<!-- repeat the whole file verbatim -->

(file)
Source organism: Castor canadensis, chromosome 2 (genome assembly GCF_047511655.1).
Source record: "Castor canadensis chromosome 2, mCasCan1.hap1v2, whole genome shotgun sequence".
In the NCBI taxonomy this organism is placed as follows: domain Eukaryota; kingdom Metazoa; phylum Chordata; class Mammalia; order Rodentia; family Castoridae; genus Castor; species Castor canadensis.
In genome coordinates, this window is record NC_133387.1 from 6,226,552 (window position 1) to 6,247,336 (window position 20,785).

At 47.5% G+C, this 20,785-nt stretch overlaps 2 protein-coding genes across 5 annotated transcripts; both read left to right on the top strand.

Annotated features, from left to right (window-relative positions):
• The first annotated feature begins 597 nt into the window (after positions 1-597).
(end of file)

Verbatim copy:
Source organism: Castor canadensis, chromosome 2 (genome assembly GCF_047511655.1).
Source record: "Castor canadensis chromosome 2, mCasCan1.hap1v2, whole genome shotgun sequence".
In the NCBI taxonomy this organism is placed as follows: domain Eukaryota; kingdom Metazoa; phylum Chordata; class Mammalia; order Rodentia; family Castoridae; genus Castor; species Castor canadensis.
In genome coordinates, this window is record NC_133387.1 from 6,226,552 (window position 1) to 6,247,336 (window position 20,785).

At 47.5% G+C, this 20,785-nt stretch overlaps 2 protein-coding genes across 5 annotated transcripts; both read left to right on the top strand.

Annotated features, from left to right (window-relative positions):
• The first annotated feature begins 597 nt into the window (after positions 1-597).